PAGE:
The production potential of three arbuscular mycorrhizal fungi (AMF), AM-1004 (Glomus intraradices), AM-1209 (mixed indigenous AMF) and AM-1207 (Mycorise, commercial inocula), were examined separately in three fractions/forms (root-based, soil-based and mixture of roots + soil) at 40, 60, 80 and 105 days in raised beds. The beds were amended with organic matter to develop regression equations for predicting optimal AM production vis-a-vis time required for particular inocula using infectious propagules (IP) as the independent variable. The IP production observed in the system was found to vary among the different inocula used. AM-1004 and AM-1207 produced significantly higher propagule counts in root or soil-based samples and a mixture of both at 105 days as compared to AM-1209. Based on two-way ANOVA, irrespective of time, AM-1004 (root/soil-based) produced a significantly larger number of propagules, whereas propagules in the crude inoculum (roots + soil) of all three inocula were not significantly different. On the other hand, irrespective of AMF, significantly more propagules (in all forms) were observed at 105 days. Similarly, irrespective of time, AM-1004 produced significantly higher root colonization (MCP, mycorrhizal colonization percentage) in all three forms (roots: 65.95%; soil: 24.32; soil + roots: 58.03%). The MCP in roots was increased significantly with time of multiplication. However, there was not much improvement in the MCP of soil or in soil + roots fractions beyond 80 days. Further, prediction of the number of IP for the three AM inocula was mathematically derived separately from the Mitscherlish-Bray equation (Y = a-b*exp (-cD). Based on the maximum yield of propagules of the three inocula observed and fitted into equations, root-based AM-1004 and AM-1209 inocula were found to be more efficient in producing propagules in 65 days as compared to AM-1207, which produced propagules in 76 days. While comparing the overall combinations, AM-1004 and AM-1209 inocula used either as roots, soil or a mixture of both and have greater potential in producing more propagules in the shortest span of time. While taking into account the predicted values of AM-1209 crude inoculum, about 12 IP g?1 substrate can be achieved in 72 days. Therefore, if a farmer uses crude inocula (having zero time IP of about 0.8/g substrate) of AM 1209, a total production of about 12.12 million IP/m3 can be achieved in 72 days. These can be used for on-farm production. © Cambridge University Press 2011. Source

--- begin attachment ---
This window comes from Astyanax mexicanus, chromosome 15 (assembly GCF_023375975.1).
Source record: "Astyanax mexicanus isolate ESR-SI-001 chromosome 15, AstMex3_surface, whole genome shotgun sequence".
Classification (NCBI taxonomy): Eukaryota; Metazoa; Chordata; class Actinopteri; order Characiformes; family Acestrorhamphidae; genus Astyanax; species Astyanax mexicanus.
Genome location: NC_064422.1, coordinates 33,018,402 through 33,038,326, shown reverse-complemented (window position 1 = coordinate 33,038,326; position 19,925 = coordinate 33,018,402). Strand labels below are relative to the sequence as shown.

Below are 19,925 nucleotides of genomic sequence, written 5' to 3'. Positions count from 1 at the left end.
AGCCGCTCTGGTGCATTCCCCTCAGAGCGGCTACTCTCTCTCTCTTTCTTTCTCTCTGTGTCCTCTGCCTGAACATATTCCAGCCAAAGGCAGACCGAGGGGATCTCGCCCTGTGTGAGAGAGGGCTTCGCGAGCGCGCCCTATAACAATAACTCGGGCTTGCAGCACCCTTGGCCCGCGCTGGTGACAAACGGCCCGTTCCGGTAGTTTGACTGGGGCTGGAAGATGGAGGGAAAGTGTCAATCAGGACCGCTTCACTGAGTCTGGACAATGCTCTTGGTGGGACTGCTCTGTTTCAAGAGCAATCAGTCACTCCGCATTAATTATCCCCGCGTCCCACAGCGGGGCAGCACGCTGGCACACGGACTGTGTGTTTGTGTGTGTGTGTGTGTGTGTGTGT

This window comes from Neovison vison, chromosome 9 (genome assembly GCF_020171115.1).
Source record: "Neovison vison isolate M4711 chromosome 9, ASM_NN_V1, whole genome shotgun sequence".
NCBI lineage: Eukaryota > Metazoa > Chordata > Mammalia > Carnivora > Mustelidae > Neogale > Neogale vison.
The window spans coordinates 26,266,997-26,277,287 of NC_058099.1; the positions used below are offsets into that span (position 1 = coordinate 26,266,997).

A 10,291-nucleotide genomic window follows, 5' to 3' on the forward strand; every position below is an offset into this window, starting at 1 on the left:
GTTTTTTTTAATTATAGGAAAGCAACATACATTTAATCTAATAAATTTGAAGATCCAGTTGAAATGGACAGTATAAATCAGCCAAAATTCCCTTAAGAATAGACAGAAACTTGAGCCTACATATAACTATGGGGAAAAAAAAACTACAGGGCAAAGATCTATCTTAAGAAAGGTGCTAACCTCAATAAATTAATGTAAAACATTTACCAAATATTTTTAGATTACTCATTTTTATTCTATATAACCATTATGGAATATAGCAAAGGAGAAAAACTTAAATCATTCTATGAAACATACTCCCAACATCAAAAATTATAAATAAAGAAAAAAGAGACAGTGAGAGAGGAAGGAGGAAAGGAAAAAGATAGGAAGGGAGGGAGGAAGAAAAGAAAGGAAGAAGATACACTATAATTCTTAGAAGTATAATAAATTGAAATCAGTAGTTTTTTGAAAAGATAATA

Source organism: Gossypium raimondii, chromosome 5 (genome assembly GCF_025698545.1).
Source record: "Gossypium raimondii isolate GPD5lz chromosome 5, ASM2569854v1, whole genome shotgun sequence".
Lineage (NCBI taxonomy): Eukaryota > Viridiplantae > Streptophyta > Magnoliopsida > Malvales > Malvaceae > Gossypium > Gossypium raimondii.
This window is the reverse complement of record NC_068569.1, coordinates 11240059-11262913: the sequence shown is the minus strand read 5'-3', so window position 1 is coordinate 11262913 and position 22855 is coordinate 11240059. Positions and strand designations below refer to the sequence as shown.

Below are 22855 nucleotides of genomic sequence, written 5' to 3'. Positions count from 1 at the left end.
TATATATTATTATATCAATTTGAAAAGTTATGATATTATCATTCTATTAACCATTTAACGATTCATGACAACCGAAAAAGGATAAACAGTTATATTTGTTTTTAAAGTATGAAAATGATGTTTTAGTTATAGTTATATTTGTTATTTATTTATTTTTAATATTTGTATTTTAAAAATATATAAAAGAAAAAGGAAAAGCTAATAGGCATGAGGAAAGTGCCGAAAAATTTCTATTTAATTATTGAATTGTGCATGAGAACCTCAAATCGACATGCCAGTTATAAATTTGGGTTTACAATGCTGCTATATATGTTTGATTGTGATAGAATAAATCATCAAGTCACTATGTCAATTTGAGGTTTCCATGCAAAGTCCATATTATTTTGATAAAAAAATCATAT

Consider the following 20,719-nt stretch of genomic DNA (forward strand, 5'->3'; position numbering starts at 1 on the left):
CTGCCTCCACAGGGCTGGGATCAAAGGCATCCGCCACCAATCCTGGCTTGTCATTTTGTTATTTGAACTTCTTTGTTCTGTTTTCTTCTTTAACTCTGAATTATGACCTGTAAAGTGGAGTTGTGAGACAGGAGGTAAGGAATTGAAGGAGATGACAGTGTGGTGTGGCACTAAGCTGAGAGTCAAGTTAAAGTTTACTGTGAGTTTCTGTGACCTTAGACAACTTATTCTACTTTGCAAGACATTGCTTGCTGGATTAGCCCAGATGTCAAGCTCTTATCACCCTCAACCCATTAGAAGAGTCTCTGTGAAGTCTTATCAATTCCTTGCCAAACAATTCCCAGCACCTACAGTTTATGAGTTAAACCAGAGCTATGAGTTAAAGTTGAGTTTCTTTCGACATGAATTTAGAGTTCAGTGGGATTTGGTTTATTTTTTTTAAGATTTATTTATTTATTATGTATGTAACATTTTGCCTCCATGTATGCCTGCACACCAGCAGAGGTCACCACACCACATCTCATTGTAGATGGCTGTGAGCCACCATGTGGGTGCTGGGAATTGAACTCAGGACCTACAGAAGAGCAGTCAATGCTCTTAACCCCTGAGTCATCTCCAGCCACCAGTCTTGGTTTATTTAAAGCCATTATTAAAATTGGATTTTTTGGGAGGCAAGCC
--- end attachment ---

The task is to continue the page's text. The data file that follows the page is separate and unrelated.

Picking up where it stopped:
Manoharan P.T.,Vivekananda College | Shanmugaiah V.,University of Madras | Balasubramanian N.,University of Madras | Gomathinayagam S.,University of Madras | And 2 more authors.
European Journal of Soil Biology | Year: 2010

The present study investigated the effects of arbuscular mycorrhizal (AM) fungus, Glomus mosseae on the growth and physiology state of Erythrina variegata Linn, grown in sandy loam soil with four water stress levels viz. -0.06 MPa (well watered/control), -1.20 MPa (mild), -2.20 MPa (moderate) and -3.20 MPa (severe) in a completely randomized design. Plants were harvested after 90 days (60 days after stress induction) of growth. Growth parameters (root &, shoot, dry weight and, leaf area); physiological parameters (chlorophyll content, carotenoids, soluble starch, sugar, protein and proline in shoots); and microbiological parameter (percentage of mycorrhizal infection) were determined. AM fungal plants had significantly higher plant biomass, higher chlorophyll content (chlorophyll a and b), carotenoids and protein content in shoots than non-AM-plants. The AM-inoculation in stressed plants significantly declined the soluble sugar and starch in shoots. Moreover, AM-inoculation also reduced the proline accumulation in shoots and the reduction was significant when plants were severely stressed (-3.2 MPa). Mycorrhizal colonization in roots of E. variegata depressed significantly due to increased water stress. However, the AM colonization did not decline below 11% and enabled the plants to maintain osmotic adjustments and enhanced the plants tolerance against water stress. © 2010 Elsevier Masson SAS. All rights reserved. Source